Configuring Windows Server 2008 R2 Features

At Basefarm we frequently need to ensure that many Windows servers are identical in terms of the roles and features they have installed. Adding features can be done in a number of ways. Mostly the graphical userinterface (Server Manager) is used. Or for large operations System Center or similar. I will show you how this can be done more easily using the command line. This method doesn’t require anything beyond Windows Server 2008 R2 (or later) and PowerShell.

The Server Manager module

The Server Manager module (introduced with Windows Server 2008 R2) has three very useful commands, they are:

  • Add-WindowsFeature
  • Get-WindowsFeature
  • Remove-WindowsFeature

Using these is simple. Start a PowerShell session with administrative privileges (Run As…) . Then check that the Servermanager module is available in your server:

PS C:\> Get-Module -ListAvailable

Get-Module -ListAvailable

This shows that the Server Manager module is available on our server but that it is not yet loaded into the PowerShell session. To load it (and make its commands available):

PS C:\> Import-Module Servermanager

Now the commands of the Server Manager module are available to you. Check which commands are exposed by the module:

PS C:\> Get-Command -Module Servermanager

Ok, we’re all set. Let’s use these commands!

HOWTO: Document what is installed

To see what is installed in a server use:

PS C:\> Get-WindowsFeature

Get-WindowsFeature

ooops, that’s a lot of text flying by on the screen! As you probably can guess only lines with [X] are installed. So we need to filter the list to only show what is actually installed, try this instead:

PS C:\> Get-WindowsFeature | ? { $_.Installed }

Get-WindowsFeature-installed

A nice clean list showing which features are installed on the server ;-), perfect for documenting your server(s)

HOWTO: Clone installed features to another server

As shown above it’s easy to list what is installed. But just having this list on the screen doesn’t make much sense, we need to be able to store this in a structured way so that we can use the list on another server to install the same features. PowerShell makes this very simple. We use the Export-CliXml cmdlet to save the information in a structured XML file:

PS C:\> Get-WindowsFeature | ? { $_.Installed } | Export-Clixml .\features.xml

The output from the Get-WindowsFeature cmdlet is saved in a structured way in the XML file features.xml. This file can now shared to other servers and used as input for the Add-WindowsFeature cmdlet!

HOWTO: Add features from another server (using XML file)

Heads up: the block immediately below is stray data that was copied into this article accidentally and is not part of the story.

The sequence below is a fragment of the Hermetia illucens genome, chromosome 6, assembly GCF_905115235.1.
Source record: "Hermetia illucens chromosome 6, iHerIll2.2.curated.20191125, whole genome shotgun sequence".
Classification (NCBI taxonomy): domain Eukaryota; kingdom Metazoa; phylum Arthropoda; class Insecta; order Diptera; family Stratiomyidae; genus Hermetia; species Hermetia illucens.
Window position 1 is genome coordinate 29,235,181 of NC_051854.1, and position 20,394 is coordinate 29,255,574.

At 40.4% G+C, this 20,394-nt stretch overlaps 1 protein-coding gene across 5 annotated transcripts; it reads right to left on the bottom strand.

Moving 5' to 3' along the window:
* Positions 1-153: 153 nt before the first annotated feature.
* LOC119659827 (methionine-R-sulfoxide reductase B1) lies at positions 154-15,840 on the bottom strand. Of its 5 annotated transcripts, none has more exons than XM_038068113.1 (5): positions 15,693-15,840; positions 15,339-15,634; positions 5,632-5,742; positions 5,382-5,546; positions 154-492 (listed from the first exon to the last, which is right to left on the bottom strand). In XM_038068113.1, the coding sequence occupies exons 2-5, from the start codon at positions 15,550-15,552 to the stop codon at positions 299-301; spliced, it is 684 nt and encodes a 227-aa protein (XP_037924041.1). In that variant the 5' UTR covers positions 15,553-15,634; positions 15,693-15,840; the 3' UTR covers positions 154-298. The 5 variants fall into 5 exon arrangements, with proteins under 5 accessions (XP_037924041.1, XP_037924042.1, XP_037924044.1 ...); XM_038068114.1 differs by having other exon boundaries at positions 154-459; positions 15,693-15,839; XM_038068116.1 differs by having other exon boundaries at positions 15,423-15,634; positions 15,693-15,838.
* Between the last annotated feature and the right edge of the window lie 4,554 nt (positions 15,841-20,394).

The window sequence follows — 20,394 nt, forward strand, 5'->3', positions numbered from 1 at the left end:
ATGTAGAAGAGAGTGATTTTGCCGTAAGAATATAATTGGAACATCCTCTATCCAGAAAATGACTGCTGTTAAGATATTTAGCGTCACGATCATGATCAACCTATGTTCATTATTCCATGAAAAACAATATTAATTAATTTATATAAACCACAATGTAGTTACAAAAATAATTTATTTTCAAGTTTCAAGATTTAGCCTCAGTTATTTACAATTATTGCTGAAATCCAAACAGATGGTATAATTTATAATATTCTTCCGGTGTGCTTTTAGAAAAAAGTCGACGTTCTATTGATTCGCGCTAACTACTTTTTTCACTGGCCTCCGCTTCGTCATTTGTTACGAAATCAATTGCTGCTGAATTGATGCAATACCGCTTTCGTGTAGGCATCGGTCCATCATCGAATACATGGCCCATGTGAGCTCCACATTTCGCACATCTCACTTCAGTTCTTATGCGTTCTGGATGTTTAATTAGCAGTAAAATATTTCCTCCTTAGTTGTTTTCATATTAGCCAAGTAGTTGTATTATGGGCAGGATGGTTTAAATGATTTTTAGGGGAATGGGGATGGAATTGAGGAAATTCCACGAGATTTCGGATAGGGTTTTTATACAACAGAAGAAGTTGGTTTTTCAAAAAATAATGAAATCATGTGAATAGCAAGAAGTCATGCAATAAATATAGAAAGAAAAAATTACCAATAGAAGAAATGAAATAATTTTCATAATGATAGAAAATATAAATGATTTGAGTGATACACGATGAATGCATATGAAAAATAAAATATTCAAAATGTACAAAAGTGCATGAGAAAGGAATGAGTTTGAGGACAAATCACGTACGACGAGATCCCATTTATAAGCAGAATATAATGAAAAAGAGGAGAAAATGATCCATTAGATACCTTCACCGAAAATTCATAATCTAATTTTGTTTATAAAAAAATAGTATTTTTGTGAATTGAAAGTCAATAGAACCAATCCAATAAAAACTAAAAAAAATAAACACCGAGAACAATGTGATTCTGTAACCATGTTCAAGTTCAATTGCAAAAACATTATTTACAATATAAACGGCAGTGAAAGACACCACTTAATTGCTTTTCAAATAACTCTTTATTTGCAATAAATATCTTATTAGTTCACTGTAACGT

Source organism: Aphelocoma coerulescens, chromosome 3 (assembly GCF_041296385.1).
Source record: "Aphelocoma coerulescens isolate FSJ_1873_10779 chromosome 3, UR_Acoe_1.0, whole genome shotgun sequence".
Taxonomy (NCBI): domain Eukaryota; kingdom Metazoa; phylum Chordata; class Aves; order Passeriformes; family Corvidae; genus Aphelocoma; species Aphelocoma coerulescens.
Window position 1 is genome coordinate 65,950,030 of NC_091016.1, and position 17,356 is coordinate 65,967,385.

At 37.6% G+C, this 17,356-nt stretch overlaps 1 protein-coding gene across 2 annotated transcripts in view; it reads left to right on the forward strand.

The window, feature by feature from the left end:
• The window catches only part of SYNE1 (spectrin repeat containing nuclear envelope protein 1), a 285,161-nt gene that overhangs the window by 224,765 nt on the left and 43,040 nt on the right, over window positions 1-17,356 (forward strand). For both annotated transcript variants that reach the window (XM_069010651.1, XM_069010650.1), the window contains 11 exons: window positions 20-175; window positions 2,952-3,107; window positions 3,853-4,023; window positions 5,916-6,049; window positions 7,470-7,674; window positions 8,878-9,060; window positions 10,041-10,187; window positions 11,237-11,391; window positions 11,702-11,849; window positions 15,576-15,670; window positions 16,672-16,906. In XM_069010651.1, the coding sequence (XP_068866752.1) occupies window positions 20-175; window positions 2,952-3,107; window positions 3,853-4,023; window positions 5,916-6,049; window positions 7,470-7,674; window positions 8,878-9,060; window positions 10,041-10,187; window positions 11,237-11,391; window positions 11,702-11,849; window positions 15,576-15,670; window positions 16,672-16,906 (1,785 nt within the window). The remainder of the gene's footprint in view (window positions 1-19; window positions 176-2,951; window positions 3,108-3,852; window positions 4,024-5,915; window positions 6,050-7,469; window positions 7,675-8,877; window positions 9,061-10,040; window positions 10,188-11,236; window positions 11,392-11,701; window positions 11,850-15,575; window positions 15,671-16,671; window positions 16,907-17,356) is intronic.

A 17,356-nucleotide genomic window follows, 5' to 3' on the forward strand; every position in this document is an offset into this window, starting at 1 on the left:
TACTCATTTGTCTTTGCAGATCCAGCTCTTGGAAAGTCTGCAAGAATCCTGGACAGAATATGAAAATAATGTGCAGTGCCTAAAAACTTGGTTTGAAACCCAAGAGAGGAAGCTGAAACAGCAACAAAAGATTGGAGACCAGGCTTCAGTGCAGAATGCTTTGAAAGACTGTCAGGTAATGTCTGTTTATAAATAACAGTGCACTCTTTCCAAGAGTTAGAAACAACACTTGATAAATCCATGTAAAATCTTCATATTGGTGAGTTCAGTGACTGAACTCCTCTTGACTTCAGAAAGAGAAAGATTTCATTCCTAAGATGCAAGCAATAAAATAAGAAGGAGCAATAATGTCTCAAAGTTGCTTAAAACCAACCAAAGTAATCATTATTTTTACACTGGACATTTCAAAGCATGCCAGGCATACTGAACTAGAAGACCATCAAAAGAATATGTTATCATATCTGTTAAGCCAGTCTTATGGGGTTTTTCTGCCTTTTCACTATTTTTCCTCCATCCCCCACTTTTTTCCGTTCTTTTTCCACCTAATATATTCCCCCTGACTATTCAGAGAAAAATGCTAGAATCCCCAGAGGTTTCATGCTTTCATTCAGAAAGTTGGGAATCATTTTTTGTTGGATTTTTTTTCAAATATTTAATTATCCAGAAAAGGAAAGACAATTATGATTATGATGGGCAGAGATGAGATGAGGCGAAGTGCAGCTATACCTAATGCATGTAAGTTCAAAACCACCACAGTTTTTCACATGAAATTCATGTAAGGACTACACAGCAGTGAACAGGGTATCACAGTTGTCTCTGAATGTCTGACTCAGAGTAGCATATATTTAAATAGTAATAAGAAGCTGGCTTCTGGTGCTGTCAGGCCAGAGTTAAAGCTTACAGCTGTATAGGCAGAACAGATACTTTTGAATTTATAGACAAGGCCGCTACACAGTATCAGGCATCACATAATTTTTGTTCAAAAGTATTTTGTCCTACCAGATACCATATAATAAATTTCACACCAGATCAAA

Start PowerShell with administrative privileges.  Now try this:

PS C:\> Import-Module Servermanager
PS C:\> Import-Clixml .\features.xml

Now you have the same list of installed features on the new server. But… this is simply a list in memory and on screen. The features haven’t been added yet. In order to do that we need to pipe the information into the Add-WindowsFeature cmdlet.

Before I show you how to do that there is one important thing I need to explain. When we exported the list of installed features we included all features that were marked as installed. As you saw in the output this resulted in a tree like structure where “[X] Web Server (IIS)” was on the top followed by “[X] Web Server” and so on.

That looks fine but if we use this as input for the Add-WindowsFeature cmdlet we will end up with more than we asked for. The reason is that when the top level feature such as “Web Server (IIS)” is choosen everyting underneath it will also be installed. And in order to keep our servers a lean as possible we do not want this! We need to go back and filter the output of Get-WindowsFeatre a little more. Try this instead of what I showed you earlier:

PS C:\> Get-WindowsFeature | ? {$_.Installed -AND $_.SubFeatures.Count -eq 0 }

Now the output will only contain information from the bottom-up so to speak. This works fine as input for the next server we want to make identical. Save the new list to a file:

PS C:\> Get-WindowsFeature | ? {$_.Installed -AND $_.SubFeatures.Count -eq 0 } | Export-Clixml .\features.xml

Now we can finally install these features in the new server:

PS C:\> Import-Clixml .\features.xml | Add-WindowsFeature

Est Voilá! The two servers now have the same Windows features installed.

As always with PowerShell, if your environment enables PowerShell remoting these commands could be executed on any number of servers from a single commandline. A Power(full)Shell that is!

Summary

This became a longer post than I intended simply because I wanted to explain the details about filtering the export. Here’s a Quick summary of the commands you use to export what is installed:

PS C:\> Import-Module Servermanager
PS C:\> Get-WindowsFeature | ? {$_.Installed -AND $_.SubFeatures.Count -eq 0 } | Export-Clixml .\filename.xml

Copy the file ‘filename.xml’ to a network share or other location where the next server can reach it, then do this on the other server:

PS C:\> Import-Module Servermanager
PS C:\> Import-Clixml .\filename.xml | Add-WindowsFeature

All features are installed on the new server without having to click-around in the graphical server manager! To verify what is installed quickly use:

PS C:\> Get-WindowsFeature | ? { $_.Installed }

I hope I have showed you that PowerShell is much better than giving your arms RSI using the mouse to handle feature installations!

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